of Elmore Leonard's latest novel
Elmore Leonard's latest may deserve rave reviews but it surely does not need them. This is the hardest book to keep in the house because visitors, regardless of age and gender, will keep on trying to walk out with it hidden under their coats. Small wonder. It crackles along, all fired up on energy, verve and wit. It's brilliantly talky, and the way people bounce off each other across a wide ethnic range is more sparky and brainy than anything since Hanna-Barbera's Top Cat. Occasionally the talk climaxes on a breathtaking extended sequence that most fiction writers would die for. One such offers five non-stop pages in which a pop music promoter makes serial telephone calls in creep-speak, wearing his headset and pushing buttons at speed. Almost every walk-on character in this book has enough verbal panache to start his or her own TV show.
Elmore Leonard has a Dickensian flair for fixing fictional characters by making them inseparable from visual or verbal mannerisms. Thus, Raji the dude exists for us in relation to the angles of his Kangol hat. Joe Lupino is forever an open mouth grossly chewing on creamed coleslaw. Nick, the crook turned indie promoter, is welded to his headset. "Take away his phone, he dies," as his partner observes, sagely. These devices double as repeating refrains that give a nice rhythm to the story. A certain recurring red aluminium baseball bat is another such rhythmic marker. "This is aluminium, you dumb fuck," opines the guinea nigga-hater, one- up-ishly. "You want a wood bat, not this piece of shit." But the bat has been bought precisely to obliterate pieces of shit, so guess who's the dumb fuck now?
Another rhythmic marker is the sound of people flying through high-rise plate glass. "They always scream like that," says the dude's Herculean bodyguard. The occasional, well-judged lapse in taste causes an especial rush of glee - as when Tiffany the Mohawk enters bearing her boss's ashes in a funeral urn balanced on a take-out pizza box. "I thought the white porcelain with iris petals," she says to the grieving widow. "You can go solid bronze but that's a thousand bucks."
The cleverness of this book lies in the author's ability to sustain the informality and pace without limiting his viewpoint. He does this by using a third person narration that reads as though it's a first person narration. His trick is to get the author voice so in synch with the voice of his hero, Chili Palmer, that the two rub along together like old friends and sparring partners. This way, a reader can relish the punchy asides along with the exploding dialogue, whether or not Chili himself is on stage.
And the story? Chili Palmer, ex-loan shark turned film producer, is back, trying his hand as manager in the LA music business, with a view to constructing a film treatment on the subject. Being Chili, he succeeds, within weeks, in taking his client, Linda Moon - wet-dream gorgeous and a singing style like AC/DC crossed with Patsy Cline - and turning her into a star. This though he finds her languishing in a girl act called Chicks International and doing a day job as telephone receptionist in a dating agency. Chili makes it with no previous experience in the business, although he's being shot at concurrently by the Russian mob and the hitmen hired by rival managers. Meanwhile, he's developing a movie idea about a singer called Linda Moon who is languishing in a girl act called Chicks International while her manager is being shot at by the Russian mob ...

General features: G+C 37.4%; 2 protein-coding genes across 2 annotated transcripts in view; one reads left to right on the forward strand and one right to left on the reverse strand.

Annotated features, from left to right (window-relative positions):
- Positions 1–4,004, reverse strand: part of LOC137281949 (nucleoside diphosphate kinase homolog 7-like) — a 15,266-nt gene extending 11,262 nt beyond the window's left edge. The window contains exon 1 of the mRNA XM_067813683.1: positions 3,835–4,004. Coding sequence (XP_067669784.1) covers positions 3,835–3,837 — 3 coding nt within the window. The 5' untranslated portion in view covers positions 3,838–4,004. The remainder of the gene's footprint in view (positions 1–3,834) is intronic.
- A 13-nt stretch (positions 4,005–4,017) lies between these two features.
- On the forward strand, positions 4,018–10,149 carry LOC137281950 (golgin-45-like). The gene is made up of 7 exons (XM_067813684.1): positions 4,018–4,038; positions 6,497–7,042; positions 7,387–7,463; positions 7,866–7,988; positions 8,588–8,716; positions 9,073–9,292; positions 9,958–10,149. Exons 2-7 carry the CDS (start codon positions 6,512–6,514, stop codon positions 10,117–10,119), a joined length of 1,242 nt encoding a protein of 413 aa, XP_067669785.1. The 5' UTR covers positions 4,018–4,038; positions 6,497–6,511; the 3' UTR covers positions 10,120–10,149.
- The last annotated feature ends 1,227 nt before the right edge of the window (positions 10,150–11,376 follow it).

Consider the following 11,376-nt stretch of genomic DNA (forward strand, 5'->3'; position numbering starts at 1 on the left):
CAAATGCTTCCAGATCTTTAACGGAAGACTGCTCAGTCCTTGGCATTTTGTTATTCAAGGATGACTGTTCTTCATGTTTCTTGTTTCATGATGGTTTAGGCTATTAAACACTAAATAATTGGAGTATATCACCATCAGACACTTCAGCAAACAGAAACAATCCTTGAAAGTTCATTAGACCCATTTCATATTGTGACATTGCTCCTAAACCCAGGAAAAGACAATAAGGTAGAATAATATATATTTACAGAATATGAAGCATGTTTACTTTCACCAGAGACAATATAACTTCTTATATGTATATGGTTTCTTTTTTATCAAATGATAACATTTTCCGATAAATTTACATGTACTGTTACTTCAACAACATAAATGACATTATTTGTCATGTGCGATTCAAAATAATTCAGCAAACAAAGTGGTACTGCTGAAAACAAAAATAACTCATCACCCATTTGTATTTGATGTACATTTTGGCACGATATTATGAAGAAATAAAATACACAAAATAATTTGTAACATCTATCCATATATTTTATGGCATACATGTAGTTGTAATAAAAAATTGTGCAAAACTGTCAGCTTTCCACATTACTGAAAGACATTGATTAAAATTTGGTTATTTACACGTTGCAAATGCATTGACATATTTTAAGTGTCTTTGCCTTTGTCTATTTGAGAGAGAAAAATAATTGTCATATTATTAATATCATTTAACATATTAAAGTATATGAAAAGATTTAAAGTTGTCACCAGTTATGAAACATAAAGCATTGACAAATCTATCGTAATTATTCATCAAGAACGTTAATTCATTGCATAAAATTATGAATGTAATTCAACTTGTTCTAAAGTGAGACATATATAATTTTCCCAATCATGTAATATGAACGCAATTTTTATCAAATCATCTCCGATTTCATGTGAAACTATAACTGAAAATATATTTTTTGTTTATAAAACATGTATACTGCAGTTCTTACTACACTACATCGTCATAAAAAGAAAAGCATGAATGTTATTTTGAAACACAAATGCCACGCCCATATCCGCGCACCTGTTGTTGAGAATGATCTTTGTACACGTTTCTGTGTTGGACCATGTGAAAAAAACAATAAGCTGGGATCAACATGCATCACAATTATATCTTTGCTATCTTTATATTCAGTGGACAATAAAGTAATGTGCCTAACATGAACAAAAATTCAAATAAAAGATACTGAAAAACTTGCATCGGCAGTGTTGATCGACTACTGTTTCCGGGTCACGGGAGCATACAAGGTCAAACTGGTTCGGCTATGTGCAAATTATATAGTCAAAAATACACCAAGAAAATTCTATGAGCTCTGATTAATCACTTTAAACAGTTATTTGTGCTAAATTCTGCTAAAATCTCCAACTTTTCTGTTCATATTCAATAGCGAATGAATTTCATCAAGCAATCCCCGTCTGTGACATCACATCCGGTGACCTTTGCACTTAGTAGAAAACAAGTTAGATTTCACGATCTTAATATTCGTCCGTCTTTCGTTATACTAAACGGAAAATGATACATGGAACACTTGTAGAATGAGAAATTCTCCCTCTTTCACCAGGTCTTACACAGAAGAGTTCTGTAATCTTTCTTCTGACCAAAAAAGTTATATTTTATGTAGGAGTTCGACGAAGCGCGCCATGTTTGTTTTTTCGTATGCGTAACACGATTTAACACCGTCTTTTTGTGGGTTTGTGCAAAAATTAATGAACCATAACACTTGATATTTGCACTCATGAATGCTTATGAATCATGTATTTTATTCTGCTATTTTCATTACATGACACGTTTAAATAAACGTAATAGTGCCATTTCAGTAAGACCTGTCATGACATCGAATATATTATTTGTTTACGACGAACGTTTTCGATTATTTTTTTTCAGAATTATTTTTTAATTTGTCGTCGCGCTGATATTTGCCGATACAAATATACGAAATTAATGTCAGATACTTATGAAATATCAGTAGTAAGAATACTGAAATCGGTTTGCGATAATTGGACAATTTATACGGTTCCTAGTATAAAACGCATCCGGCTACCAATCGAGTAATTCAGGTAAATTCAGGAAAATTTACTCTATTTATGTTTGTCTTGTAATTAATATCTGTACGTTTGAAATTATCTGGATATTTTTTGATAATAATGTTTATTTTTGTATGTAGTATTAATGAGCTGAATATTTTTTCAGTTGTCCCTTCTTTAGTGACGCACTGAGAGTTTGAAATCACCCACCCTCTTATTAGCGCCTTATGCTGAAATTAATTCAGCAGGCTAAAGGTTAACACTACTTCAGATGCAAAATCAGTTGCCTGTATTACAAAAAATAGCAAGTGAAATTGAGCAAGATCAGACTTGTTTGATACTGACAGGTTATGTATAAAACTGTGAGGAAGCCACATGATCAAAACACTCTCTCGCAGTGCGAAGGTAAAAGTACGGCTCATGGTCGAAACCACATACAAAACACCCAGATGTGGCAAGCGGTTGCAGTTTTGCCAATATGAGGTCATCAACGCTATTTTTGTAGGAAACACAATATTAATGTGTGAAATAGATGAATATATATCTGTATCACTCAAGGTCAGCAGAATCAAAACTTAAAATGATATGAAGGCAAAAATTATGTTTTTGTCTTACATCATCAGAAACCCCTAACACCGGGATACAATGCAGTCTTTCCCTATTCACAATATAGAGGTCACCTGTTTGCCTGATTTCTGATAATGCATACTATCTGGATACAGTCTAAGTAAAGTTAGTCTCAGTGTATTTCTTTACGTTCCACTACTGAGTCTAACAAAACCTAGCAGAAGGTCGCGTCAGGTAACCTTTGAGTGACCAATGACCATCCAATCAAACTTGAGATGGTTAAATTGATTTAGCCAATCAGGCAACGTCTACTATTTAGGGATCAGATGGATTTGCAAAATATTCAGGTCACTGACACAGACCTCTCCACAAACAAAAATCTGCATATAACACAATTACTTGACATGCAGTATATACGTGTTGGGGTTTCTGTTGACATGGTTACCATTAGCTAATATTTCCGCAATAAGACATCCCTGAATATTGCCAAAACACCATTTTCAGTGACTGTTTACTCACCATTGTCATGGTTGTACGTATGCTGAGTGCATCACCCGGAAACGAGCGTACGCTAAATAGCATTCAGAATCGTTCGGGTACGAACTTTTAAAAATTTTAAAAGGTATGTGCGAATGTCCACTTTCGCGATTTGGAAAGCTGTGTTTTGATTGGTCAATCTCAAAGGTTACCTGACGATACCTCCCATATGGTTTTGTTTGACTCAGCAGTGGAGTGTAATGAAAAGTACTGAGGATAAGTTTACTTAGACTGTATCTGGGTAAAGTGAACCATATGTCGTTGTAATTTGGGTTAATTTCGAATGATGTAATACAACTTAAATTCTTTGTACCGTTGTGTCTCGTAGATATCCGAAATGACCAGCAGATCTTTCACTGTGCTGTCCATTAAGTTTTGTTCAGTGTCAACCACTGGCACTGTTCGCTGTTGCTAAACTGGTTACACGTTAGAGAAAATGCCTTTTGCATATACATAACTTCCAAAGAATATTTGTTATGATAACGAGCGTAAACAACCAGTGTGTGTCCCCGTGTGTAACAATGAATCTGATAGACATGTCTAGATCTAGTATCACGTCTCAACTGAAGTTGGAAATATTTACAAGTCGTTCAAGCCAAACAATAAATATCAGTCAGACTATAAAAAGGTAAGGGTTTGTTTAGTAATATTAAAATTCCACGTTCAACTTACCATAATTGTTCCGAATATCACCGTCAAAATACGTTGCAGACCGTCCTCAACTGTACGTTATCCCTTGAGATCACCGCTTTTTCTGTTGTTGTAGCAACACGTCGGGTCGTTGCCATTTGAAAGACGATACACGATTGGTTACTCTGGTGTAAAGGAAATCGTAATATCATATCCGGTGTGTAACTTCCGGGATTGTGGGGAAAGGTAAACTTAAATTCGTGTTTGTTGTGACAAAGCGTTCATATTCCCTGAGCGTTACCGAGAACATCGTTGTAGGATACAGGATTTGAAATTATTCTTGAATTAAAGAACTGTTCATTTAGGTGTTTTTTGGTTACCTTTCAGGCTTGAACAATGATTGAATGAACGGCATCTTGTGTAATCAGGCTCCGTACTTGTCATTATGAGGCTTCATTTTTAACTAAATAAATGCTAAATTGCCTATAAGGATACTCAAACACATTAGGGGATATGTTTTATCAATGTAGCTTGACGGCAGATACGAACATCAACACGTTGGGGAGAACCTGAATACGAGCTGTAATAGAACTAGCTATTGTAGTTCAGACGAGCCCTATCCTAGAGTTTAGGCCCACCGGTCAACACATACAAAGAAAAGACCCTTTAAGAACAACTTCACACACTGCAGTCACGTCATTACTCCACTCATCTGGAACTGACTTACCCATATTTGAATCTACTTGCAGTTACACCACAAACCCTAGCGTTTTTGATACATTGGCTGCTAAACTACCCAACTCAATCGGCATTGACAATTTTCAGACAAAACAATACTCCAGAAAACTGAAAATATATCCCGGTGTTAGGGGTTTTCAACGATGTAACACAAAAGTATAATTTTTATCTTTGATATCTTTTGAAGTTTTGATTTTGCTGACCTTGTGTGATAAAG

This is a story about constructing a story, but will Chili be alive at the finale? Of course! As his name suggests, he's hot; he's cool; he's a triumph. He works brilliantly as a character because his creator understands the uses of inversion. Chili is cool because he doesn't carry a gun and he doesn't own a mobile telephone. He's cool because he lights his cigars with kitchen matches and always wears a suit and tie while the rest of the guys go with whatever smart-casual constitutes the prevailing style. Chili has strictly non-style furniture, because he's got too much style to need style.
Any complaints? Pish! There's a whiff of research overload in the data on Russian Mafia hierarchies. And this reader couldn't believe that Chili would set up the Ropa-dope rappers to get massacred by the mob. It gives symmetry to the story, okay, but that smashing Elaine, 40-plus and Chili's current bedfellow, will dump him when she finds out.